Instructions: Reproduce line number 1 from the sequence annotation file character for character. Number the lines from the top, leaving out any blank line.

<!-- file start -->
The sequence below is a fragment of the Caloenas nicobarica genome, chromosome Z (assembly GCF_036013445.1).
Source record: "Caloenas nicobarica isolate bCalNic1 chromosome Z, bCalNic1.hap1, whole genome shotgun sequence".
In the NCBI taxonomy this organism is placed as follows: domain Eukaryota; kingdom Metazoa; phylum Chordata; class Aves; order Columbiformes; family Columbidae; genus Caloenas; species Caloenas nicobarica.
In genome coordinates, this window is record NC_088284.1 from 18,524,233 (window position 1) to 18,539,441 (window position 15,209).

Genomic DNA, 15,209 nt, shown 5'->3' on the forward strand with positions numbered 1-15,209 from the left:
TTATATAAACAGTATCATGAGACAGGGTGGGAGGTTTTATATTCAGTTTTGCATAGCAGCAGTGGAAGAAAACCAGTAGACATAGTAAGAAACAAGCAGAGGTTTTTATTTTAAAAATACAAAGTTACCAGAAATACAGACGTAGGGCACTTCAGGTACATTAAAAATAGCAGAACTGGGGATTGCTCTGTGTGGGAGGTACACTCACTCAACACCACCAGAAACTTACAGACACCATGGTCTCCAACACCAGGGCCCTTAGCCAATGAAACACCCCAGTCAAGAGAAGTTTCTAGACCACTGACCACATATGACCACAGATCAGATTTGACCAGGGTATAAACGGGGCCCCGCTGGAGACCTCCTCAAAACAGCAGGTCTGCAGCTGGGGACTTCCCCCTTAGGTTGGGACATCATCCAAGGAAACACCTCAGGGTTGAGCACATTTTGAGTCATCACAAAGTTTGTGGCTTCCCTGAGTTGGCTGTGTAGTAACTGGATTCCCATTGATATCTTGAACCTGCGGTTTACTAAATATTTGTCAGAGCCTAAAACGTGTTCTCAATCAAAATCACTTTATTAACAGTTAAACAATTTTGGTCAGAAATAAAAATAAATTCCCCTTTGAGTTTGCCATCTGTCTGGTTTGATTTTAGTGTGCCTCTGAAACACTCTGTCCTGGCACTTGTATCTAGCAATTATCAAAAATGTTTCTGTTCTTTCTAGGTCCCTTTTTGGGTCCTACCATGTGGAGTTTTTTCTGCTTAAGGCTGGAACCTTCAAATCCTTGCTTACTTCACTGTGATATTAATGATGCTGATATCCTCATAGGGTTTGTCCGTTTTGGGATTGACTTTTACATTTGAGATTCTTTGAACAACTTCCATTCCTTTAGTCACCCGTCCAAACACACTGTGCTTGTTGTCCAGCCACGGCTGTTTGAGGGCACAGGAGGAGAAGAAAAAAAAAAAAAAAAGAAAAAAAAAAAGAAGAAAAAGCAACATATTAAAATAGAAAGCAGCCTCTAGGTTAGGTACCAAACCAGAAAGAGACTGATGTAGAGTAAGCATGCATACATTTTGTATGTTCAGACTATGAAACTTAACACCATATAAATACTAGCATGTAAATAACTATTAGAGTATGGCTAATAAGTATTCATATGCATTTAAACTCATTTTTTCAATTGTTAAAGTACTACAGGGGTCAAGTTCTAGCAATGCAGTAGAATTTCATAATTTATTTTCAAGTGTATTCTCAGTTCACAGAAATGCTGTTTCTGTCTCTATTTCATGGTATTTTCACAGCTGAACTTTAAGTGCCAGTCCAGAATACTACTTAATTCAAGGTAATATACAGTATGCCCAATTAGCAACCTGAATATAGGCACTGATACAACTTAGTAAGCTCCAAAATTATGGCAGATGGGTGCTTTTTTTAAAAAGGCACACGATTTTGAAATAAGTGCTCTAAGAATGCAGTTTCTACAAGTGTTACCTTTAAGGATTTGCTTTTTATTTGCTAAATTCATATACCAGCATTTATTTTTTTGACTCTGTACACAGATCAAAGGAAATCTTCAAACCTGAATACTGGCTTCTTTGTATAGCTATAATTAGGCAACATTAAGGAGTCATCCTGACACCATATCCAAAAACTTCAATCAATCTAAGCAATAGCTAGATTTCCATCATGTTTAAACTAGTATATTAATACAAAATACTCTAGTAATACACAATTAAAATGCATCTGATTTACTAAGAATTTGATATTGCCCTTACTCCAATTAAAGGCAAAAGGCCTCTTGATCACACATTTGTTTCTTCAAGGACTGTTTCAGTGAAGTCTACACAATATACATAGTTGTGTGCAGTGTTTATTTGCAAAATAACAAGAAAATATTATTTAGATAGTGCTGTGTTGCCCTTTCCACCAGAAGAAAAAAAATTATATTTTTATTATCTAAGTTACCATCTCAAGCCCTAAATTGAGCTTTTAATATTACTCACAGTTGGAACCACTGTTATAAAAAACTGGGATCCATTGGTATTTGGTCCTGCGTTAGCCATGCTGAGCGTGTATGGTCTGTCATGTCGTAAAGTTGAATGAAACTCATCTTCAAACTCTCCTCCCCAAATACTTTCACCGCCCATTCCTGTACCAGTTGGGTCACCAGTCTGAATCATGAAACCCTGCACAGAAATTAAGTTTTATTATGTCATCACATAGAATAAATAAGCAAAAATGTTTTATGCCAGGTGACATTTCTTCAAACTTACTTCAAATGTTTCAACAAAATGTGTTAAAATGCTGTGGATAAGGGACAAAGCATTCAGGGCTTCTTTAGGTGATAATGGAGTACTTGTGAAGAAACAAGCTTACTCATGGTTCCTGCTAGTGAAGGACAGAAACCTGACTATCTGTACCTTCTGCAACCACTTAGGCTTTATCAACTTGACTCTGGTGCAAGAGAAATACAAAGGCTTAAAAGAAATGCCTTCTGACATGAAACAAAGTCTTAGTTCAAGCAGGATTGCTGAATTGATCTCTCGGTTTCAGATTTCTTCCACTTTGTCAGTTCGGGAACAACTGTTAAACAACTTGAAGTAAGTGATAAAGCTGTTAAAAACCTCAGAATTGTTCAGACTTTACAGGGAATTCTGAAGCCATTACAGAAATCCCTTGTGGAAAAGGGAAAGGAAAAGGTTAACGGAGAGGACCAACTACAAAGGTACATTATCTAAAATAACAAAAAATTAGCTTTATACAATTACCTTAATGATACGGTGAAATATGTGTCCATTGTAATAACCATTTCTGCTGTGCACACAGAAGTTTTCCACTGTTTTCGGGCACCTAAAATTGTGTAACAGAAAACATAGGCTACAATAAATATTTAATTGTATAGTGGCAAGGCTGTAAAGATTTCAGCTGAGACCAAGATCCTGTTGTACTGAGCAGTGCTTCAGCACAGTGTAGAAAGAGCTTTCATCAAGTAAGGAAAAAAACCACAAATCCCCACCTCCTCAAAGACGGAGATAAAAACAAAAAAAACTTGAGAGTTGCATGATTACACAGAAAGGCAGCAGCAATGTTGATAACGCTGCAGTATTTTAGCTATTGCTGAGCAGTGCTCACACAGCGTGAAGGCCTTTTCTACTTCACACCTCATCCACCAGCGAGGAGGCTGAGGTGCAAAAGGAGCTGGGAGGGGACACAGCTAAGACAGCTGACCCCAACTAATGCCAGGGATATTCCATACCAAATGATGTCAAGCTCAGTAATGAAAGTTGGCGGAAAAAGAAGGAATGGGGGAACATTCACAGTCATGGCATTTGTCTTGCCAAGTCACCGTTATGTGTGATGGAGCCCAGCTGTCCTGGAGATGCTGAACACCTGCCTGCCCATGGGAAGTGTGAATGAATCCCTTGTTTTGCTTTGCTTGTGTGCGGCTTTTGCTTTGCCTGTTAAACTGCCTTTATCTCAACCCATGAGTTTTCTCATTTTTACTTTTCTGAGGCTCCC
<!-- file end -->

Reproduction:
The sequence below is a fragment of the Caloenas nicobarica genome, chromosome Z (assembly GCF_036013445.1).